Although Fernando Alonso has said he’s received offers from multiple Formula one teams, it continues to seem increasingly likely that he’ll race in the Verizon IndyCar Series in 2018.
Andretti Autosport has confirmed reports that it renewed its deal with Honda through the 2019 season, and in doing so, further fueled the Alonso rumors. The team tweeted a short video Thursday, in which CEO Michael Andretti revealed what engines his outfit will run in 2018, along with the caption “let’s see where the first domino falls.”
Although that’s likely a metaphor for silly season in general, one of the biggest unknowns, both in the IndyCar and F1 driver markets, is Alonso. What’s more, Andretti staying with Honda essentially is the first in a series of dominoes that would need to fall into place for the Spaniard to wind up racing in the United States next year.
Andretti’s announcement came the day after Alonso cryptically revealed in a tweet — which, it’s worth mentioning, Michael Andretti himself retweeted — that he has enjoyed watching all the speculation surrounding his potential leap across the pond.
In addition to the video, a comment that Michael Andretti made Thursday regarding the renewed Honda deal hints at the fact that the team is pushing to sign Alonso. Andretti suggested that this year’s silly season, specifically his team’s losing Takuma Sato to Rahal Letterman Lanigan Racing, highlights what he dislikes about racing.
“I hate it. When you’re trying to put programs together, especially from the financial side — making sure you have the budget to be competitive — that’s the toughest part of this game,” Andretti told IndyStar. “If we didn’t have to go and do that, and we could just race, it would be a lot more fun.”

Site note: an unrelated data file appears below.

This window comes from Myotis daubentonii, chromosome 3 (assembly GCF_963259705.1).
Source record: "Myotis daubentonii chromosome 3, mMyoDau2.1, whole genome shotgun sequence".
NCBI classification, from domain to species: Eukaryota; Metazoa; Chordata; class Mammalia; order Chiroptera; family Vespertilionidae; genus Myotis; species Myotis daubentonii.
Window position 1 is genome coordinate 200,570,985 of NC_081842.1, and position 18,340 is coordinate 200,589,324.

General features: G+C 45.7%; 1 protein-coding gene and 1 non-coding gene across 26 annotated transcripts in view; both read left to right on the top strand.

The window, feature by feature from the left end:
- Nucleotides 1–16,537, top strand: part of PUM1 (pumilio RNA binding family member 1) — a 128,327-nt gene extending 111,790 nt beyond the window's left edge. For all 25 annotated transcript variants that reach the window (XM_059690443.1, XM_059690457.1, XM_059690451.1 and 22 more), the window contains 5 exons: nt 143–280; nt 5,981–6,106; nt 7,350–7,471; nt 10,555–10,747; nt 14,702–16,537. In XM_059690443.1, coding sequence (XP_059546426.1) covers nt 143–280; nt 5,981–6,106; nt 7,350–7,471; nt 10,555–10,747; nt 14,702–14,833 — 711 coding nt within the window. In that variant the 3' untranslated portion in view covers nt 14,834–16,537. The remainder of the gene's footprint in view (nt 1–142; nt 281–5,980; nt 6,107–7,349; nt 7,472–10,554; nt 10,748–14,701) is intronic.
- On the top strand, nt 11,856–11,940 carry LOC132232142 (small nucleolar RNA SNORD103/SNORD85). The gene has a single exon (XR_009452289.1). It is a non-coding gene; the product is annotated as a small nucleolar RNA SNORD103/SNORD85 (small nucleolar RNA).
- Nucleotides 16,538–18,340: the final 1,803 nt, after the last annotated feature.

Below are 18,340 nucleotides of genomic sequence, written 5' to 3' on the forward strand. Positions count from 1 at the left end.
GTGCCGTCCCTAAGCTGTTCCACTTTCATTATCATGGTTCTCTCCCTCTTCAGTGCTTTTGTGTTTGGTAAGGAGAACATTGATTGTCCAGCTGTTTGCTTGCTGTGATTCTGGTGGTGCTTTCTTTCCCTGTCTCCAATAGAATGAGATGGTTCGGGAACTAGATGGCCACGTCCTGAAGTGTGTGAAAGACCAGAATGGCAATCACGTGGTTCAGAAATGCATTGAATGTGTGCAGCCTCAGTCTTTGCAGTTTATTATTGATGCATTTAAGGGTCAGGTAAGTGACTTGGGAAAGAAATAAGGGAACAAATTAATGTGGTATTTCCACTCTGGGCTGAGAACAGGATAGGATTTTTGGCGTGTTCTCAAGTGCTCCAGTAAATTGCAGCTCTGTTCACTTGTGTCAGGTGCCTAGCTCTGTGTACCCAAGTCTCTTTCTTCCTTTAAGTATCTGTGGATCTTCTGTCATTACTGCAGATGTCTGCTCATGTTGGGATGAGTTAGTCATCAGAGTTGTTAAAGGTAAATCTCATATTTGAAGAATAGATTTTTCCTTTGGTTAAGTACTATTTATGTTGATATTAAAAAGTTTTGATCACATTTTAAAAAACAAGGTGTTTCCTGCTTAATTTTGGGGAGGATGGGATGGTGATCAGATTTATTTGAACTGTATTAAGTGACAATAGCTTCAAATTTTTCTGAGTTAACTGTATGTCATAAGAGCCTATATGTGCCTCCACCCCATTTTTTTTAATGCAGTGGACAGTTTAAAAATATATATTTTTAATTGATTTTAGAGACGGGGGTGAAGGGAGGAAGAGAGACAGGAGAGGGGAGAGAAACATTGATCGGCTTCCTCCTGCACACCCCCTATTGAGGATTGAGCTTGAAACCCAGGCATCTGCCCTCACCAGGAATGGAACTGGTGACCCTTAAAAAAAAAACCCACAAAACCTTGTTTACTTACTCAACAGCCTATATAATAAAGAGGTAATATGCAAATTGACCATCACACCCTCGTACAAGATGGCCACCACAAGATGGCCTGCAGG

Sato would have brought a lot of sponsorship to the team because he won the 101st running of the Indianapolis 500 and, as a Japanese driver backed by Honda, is very marketable in Japan. And although he jumped ship to sign with RLL while Andretti was pondering a switch to Chevrolet power, that makes a seat available for Alonso, who arguably would bring even more funding.
The two-time world champion, like Sato, also opens up opportunities for sponsorships from companies outside the U.S., as was evident when the Indy 500’s viewership in Spain nearly doubled that of the F1 Monaco Grand Prix. Plus, American race fans take a huge interest in Alsonso, with millions live-streaming his first oval test, and he’s a media-savvy driver who could bring a lot of publicity to Andretti — and IndyCar as a whole.
The jury is still is out on whether he’ll race in the American single-seater series or the global championship in 2018. But considering essentially everything has happened that needed to for Alonso to compete full-time in IndyCar, we wouldn’t be surprised if he announces that he’ll do so within the next week or so.
Thumbnail photo via Shanna Lockwood/USA TODAY Sports Images